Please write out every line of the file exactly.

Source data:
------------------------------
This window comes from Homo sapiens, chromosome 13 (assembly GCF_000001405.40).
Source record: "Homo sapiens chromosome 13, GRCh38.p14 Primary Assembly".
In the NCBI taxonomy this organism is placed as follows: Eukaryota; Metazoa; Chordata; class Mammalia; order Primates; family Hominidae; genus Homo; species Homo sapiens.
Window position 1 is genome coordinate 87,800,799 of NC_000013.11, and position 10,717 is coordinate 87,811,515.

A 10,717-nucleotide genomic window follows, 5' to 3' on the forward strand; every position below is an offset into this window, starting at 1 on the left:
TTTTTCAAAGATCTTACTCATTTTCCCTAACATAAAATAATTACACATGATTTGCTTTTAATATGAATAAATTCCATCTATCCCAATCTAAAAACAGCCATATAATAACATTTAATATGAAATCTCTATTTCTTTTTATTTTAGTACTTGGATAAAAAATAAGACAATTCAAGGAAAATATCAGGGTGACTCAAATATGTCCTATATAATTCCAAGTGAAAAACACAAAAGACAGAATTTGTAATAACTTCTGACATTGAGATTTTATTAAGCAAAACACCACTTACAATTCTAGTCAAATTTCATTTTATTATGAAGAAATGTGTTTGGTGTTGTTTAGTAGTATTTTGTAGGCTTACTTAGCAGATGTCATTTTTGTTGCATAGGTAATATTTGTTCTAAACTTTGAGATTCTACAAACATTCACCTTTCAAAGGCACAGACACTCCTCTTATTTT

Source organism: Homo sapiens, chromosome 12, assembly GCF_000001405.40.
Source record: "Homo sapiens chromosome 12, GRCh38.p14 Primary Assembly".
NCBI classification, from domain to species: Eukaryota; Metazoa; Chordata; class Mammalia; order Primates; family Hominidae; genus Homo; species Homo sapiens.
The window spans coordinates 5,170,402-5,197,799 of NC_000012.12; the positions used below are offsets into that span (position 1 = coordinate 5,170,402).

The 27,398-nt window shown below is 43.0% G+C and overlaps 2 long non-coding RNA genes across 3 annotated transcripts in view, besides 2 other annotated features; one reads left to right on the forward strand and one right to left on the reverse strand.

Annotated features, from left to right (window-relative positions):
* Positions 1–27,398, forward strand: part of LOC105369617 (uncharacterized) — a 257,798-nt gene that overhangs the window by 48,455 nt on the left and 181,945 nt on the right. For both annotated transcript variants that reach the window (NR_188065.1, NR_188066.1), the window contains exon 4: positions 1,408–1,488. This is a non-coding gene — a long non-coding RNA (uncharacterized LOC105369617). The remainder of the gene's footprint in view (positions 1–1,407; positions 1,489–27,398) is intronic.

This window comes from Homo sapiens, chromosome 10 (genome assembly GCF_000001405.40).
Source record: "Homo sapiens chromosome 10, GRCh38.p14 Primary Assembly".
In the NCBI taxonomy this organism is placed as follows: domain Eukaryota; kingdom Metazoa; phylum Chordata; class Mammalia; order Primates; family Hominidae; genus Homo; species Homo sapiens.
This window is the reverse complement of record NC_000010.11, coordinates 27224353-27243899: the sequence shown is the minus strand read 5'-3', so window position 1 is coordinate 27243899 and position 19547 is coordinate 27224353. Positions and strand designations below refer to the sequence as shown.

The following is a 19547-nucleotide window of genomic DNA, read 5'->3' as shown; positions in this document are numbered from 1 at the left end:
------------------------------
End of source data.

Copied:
This window comes from Homo sapiens, chromosome 13 (assembly GCF_000001405.40).
Source record: "Homo sapiens chromosome 13, GRCh38.p14 Primary Assembly".
In the NCBI taxonomy this organism is placed as follows: Eukaryota; Metazoa; Chordata; class Mammalia; order Primates; family Hominidae; genus Homo; species Homo sapiens.
Window position 1 is genome coordinate 87,800,799 of NC_000013.11, and position 10,717 is coordinate 87,811,515.

A 10,717-nucleotide genomic window follows, 5' to 3' on the forward strand; every position below is an offset into this window, starting at 1 on the left:
TTTTTCAAAGATCTTACTCATTTTCCCTAACATAAAATAATTACACATGATTTGCTTTTAATATGAATAAATTCCATCTATCCCAATCTAAAAACAGCCATATAATAACATTTAATATGAAATCTCTATTTCTTTTTATTTTAGTACTTGGATAAAAAATAAGACAATTCAAGGAAAATATCAGGGTGACTCAAATATGTCCTATATAATTCCAAGTGAAAAACACAAAAGACAGAATTTGTAATAACTTCTGACATTGAGATTTTATTAAGCAAAACACCACTTACAATTCTAGTCAAATTTCATTTTATTATGAAGAAATGTGTTTGGTGTTGTTTAGTAGTATTTTGTAGGCTTACTTAGCAGATGTCATTTTTGTTGCATAGGTAATATTTGTTCTAAACTTTGAGATTCTACAAACATTCACCTTTCAAAGGCACAGACACTCCTCTTATTTT

Source organism: Homo sapiens, chromosome 12, assembly GCF_000001405.40.
Source record: "Homo sapiens chromosome 12, GRCh38.p14 Primary Assembly".
NCBI classification, from domain to species: Eukaryota; Metazoa; Chordata; class Mammalia; order Primates; family Hominidae; genus Homo; species Homo sapiens.
The window spans coordinates 5,170,402-5,197,799 of NC_000012.12; the positions used below are offsets into that span (position 1 = coordinate 5,170,402).

The 27,398-nt window shown below is 43.0% G+C and overlaps 2 long non-coding RNA genes across 3 annotated transcripts in view, besides 2 other annotated features; one reads left to right on the forward strand and one right to left on the reverse strand.

Annotated features, from left to right (window-relative positions):
* Positions 1–27,398, forward strand: part of LOC105369617 (uncharacterized) — a 257,798-nt gene that overhangs the window by 48,455 nt on the left and 181,945 nt on the right. For both annotated transcript variants that reach the window (NR_188065.1, NR_188066.1), the window contains exon 4: positions 1,408–1,488. This is a non-coding gene — a long non-coding RNA (uncharacterized LOC105369617). The remainder of the gene's footprint in view (positions 1–1,407; positions 1,489–27,398) is intronic.

This window comes from Homo sapiens, chromosome 10 (genome assembly GCF_000001405.40).
Source record: "Homo sapiens chromosome 10, GRCh38.p14 Primary Assembly".
In the NCBI taxonomy this organism is placed as follows: domain Eukaryota; kingdom Metazoa; phylum Chordata; class Mammalia; order Primates; family Hominidae; genus Homo; species Homo sapiens.
This window is the reverse complement of record NC_000010.11, coordinates 27224353-27243899: the sequence shown is the minus strand read 5'-3', so window position 1 is coordinate 27243899 and position 19547 is coordinate 27224353. Positions and strand designations below refer to the sequence as shown.

The following is a 19547-nucleotide window of genomic DNA, read 5'->3' as shown; positions in this document are numbered from 1 at the left end: